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Hoffmann, R. A wiki for the life sciences where authorship matters. Nature Genetics (2008)
 
 
 
 
 

HTLV-I-associated myelopathy: clinicopathologic correlation with localization of provirus to spinal cord.

A 49-year-old South African man developed a rapidly progressive myelopathy 14 months after blood transfusion and died 1 year after the onset of symptoms. Detailed pathologic examination of the spinal cord was consistent with the diagnosis of HTLV-I-associated myelopathy/tropical spastic paraparesis (HAM/ TSP). Although no HTLV-I viral particles, antigens, or nucleic acids were detected in situ, polymerase chain reaction assays revealed HTLV-I proviral DNA in cervical, thoracic, and lumbar levels of the spinal cord, with the greatest amount being detected at the thoracic level. These findings suggest that the pathogenesis of HAM/ TSP depends on direct infection of neural or immune elements within the spinal cord.[1]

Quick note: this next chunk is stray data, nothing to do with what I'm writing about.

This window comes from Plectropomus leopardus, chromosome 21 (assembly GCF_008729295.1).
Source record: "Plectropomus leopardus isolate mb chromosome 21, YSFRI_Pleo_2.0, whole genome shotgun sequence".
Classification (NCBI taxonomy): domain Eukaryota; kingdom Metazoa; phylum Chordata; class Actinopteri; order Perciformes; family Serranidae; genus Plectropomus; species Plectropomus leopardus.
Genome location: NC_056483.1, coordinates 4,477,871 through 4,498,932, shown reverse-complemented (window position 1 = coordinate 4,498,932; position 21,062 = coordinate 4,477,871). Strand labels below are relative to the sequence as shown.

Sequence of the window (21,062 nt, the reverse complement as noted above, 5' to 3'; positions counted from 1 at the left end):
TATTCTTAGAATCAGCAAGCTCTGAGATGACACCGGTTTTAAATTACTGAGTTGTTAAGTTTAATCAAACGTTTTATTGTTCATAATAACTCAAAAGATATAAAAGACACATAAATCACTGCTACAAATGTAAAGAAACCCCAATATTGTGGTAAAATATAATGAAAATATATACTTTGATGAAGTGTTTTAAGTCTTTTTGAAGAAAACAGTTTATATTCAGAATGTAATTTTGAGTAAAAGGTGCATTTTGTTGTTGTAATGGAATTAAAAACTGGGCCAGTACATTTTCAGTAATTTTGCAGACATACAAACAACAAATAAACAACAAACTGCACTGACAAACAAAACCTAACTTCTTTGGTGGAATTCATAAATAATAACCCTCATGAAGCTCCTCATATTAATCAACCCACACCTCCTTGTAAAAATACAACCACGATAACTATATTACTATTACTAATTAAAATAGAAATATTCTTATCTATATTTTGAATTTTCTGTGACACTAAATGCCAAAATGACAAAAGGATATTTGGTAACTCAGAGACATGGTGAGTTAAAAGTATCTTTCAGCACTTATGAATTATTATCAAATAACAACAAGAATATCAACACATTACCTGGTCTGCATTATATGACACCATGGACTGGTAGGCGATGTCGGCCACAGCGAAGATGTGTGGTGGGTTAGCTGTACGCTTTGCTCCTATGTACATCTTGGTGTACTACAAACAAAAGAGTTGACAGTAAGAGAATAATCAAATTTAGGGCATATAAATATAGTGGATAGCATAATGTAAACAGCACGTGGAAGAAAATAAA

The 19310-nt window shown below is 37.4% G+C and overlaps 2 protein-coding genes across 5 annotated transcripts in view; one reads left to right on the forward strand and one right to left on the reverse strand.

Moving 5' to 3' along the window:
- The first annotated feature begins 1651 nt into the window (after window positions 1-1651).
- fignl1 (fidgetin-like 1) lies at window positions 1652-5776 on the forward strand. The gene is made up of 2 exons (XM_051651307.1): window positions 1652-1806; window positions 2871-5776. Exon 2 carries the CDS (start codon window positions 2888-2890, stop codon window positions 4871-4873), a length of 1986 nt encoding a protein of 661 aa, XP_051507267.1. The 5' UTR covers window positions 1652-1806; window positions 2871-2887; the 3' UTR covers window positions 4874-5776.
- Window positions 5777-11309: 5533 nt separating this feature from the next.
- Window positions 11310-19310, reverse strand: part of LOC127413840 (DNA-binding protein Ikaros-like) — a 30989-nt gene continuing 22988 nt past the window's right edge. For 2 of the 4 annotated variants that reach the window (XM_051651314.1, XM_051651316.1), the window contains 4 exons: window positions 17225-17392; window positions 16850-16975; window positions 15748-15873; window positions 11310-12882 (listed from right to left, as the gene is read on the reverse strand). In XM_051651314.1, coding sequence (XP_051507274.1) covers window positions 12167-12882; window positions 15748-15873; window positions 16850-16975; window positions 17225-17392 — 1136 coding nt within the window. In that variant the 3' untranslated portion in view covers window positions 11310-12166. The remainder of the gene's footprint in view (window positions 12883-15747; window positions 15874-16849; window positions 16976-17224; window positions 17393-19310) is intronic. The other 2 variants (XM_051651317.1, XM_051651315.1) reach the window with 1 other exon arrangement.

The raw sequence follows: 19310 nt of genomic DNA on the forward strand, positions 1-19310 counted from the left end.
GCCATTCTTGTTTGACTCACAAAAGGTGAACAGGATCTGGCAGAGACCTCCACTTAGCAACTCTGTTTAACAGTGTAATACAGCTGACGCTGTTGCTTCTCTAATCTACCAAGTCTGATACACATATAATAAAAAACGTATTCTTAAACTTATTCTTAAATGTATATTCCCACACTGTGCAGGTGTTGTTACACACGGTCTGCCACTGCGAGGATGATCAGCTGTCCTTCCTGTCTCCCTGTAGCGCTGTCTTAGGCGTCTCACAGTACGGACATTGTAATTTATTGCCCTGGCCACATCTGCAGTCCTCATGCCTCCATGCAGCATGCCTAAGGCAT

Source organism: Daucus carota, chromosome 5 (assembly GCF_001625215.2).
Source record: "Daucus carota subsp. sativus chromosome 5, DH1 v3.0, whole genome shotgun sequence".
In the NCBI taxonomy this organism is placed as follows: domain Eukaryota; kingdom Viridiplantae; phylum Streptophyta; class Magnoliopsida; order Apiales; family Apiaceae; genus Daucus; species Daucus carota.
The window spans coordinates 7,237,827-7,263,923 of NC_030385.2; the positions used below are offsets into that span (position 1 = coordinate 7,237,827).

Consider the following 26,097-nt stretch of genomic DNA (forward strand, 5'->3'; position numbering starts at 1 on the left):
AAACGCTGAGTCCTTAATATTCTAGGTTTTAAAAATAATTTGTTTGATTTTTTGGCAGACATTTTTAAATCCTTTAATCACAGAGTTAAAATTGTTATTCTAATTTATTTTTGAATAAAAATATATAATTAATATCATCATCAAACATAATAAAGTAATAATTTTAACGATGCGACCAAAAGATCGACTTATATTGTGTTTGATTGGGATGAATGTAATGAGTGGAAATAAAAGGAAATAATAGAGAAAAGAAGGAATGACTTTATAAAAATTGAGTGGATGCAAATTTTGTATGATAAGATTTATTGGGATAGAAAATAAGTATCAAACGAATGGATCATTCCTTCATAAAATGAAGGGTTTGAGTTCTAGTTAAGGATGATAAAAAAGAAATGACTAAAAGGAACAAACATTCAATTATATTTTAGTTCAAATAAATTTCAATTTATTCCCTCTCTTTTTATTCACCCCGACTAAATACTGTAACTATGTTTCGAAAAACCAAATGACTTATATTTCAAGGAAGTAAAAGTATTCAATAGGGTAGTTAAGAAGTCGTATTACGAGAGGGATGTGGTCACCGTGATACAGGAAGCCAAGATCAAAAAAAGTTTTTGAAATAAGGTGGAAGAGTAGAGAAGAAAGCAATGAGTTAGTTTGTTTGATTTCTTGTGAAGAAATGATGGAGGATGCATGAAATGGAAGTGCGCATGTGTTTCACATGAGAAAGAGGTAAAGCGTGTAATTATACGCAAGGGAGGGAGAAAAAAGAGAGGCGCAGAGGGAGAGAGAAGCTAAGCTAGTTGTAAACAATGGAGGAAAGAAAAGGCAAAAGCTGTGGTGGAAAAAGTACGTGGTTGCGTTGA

References

  1. HTLV-I-associated myelopathy: clinicopathologic correlation with localization of provirus to spinal cord. Bhigjee, A.I., Wiley, C.A., Wachsman, W., Amenomori, T., Pirie, D., Bill, P.L., Windsor, I. Neurology (1991) [Pubmed]
 
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